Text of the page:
Dirmngr makes use of several directories when running in daemon mode: There are a few configuration files whih control the operation of dirmngr. By default they may all be found in the current home directory (see option --homedir).
This is the standard configuration file read by
startup. It may contain any valid long option; the leading two dashes
may not be entered and the option may not be abbreviated. This file
is also read after a
SIGHUP however not all options will
actually have an effect. This default name may be changed on the
command line (see option --options). You should backup this file.
This directory should be filled with certificates of Root CAs you are trusting in checking the CRLs and signing OCSP Responses.
Usually these are the same certificates you use with the applications
making use of dirmngr. It is expected that each of these certificate
files contain exactly one DER encoded certificate in a file
with the suffix .crt or .der.
those certificates on startup and when given a SIGHUP. Certificates
which are not readable or do not make up a proper X.509 certificate
are ignored; see the log file for details.
Applications using dirmngr (e.g. gpgsm) can request these certificates to complete a trust chain in the same way as with the extra-certs directory (see below).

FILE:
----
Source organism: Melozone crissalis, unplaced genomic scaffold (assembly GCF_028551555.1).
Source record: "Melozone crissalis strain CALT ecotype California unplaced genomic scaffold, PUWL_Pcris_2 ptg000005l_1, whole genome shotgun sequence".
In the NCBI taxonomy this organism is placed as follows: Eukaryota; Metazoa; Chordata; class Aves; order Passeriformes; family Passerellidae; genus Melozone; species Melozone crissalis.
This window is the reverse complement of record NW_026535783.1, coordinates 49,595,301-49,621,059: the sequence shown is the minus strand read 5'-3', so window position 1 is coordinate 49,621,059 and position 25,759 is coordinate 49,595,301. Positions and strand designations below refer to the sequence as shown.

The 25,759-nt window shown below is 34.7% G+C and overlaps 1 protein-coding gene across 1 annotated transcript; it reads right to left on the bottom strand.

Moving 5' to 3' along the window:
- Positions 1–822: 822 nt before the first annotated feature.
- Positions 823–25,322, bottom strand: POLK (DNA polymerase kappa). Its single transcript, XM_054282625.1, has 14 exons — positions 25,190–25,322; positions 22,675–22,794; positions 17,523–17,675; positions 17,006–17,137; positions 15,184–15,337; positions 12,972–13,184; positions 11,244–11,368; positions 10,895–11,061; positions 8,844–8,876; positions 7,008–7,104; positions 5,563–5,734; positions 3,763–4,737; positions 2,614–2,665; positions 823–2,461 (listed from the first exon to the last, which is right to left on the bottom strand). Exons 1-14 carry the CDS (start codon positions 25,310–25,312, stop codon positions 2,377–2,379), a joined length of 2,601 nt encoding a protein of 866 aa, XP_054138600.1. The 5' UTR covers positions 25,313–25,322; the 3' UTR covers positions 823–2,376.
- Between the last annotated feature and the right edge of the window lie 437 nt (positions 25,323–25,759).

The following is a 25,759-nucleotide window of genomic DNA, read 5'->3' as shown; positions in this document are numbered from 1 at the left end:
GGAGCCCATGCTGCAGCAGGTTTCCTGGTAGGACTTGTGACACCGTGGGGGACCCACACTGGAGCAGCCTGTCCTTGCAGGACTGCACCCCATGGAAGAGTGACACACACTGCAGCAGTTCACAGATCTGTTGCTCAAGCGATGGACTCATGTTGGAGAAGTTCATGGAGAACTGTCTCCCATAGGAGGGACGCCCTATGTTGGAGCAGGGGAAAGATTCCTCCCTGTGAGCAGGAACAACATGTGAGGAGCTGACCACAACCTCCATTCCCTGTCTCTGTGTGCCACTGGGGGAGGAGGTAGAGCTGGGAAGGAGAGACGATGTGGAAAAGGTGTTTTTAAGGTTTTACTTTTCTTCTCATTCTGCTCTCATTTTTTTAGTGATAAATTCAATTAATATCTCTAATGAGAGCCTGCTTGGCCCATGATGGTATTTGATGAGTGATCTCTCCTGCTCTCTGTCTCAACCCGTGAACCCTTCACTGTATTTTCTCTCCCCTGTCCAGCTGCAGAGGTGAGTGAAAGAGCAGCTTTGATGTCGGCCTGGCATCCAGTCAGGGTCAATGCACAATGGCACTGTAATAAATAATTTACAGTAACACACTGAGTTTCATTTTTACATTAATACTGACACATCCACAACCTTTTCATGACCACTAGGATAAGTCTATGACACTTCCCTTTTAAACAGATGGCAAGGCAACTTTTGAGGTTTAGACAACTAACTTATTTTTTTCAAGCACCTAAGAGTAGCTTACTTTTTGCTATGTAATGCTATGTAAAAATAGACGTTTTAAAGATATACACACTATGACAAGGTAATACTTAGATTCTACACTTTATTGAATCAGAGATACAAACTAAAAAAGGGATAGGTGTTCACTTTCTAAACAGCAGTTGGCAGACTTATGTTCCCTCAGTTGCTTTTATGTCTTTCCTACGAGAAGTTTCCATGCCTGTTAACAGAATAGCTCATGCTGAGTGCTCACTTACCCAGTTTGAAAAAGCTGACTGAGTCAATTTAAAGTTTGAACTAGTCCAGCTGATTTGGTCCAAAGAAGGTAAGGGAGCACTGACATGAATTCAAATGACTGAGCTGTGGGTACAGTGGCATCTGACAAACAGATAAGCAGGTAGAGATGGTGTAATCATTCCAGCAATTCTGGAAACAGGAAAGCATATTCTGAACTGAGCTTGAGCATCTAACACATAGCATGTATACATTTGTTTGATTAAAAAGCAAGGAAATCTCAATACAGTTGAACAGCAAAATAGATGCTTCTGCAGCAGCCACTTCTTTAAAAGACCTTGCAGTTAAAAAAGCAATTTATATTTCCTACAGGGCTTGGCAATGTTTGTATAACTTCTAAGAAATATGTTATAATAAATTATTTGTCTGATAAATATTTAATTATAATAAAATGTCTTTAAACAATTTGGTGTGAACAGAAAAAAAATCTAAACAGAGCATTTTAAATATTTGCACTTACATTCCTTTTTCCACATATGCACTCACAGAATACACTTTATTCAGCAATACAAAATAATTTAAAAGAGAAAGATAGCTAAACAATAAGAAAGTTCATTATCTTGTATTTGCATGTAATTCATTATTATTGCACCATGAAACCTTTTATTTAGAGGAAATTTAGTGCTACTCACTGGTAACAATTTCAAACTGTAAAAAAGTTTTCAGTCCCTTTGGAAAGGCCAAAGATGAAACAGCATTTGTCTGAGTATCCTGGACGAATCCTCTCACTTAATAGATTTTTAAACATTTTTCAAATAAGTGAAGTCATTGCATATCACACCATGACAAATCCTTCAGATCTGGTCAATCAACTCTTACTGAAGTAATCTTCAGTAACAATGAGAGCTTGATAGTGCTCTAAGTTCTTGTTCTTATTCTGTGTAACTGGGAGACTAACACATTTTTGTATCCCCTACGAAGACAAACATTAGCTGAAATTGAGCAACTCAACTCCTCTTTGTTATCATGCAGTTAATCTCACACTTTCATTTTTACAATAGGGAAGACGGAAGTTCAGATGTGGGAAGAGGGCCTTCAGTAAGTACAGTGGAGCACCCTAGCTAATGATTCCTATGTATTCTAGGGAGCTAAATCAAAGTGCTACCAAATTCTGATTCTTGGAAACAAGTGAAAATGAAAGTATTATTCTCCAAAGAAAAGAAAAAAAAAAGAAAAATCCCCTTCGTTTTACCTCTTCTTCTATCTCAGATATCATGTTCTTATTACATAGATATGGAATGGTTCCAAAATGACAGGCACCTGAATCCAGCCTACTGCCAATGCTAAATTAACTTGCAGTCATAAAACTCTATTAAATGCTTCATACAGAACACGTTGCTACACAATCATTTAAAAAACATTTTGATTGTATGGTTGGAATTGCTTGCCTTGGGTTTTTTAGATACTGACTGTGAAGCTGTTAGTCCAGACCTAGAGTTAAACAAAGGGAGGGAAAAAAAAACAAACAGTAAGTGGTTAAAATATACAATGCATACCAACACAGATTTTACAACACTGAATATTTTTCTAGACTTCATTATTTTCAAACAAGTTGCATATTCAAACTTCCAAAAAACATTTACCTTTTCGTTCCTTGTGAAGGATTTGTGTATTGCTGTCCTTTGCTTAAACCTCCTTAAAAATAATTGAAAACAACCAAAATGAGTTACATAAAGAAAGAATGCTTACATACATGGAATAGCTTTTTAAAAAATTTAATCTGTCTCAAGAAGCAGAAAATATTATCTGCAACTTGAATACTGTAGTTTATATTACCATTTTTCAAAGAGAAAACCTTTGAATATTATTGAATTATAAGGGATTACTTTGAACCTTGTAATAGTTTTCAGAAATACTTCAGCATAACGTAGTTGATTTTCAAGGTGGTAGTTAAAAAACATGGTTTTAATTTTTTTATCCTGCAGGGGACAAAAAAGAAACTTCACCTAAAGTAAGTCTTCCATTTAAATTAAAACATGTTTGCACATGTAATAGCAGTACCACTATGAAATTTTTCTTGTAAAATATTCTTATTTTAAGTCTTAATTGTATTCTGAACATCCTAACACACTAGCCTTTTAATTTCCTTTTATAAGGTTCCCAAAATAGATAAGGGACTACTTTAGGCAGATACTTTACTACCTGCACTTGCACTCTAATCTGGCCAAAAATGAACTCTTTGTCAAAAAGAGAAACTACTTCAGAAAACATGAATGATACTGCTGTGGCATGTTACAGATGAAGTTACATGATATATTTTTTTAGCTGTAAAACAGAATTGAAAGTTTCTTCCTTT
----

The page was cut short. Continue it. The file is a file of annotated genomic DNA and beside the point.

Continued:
Note that for OCSP responses the certificate specified using the option --ocsp-signer is always considered valid to sign OCSP requests.
This directory may contain extra certificates which are preloaded into the internal cache on startup. Applications using dirmngr (e.g. gpgsm) can request cached certificates to complete a trust chain. This is convenient in cases you have a couple intermediate CA certificates or certificates usually used to sign OCSP responses. These certificates are first tried before going out to the net to look for them. These certificates must also be DER encoded and suffixed with .crt or .der.
This directory is used to store cached CRLs. The crls.d part will be created by dirmngr if it does not exists but you need to make sure that the upper directory exists.
To be able to see what’s going on you should create the configure file ~/gnupg/dirmngr.conf with at least one line:
To be able to perform OCSP requests you probably want to add the line:
To make sure that new options are read and that after the installation of a new GnuPG versions the installed dirmngr is running, you may want to kill an existing dirmngr first:
gpgconf --kill dirmngr
You may check the log file to see whether all desired root certificates have been loaded correctly.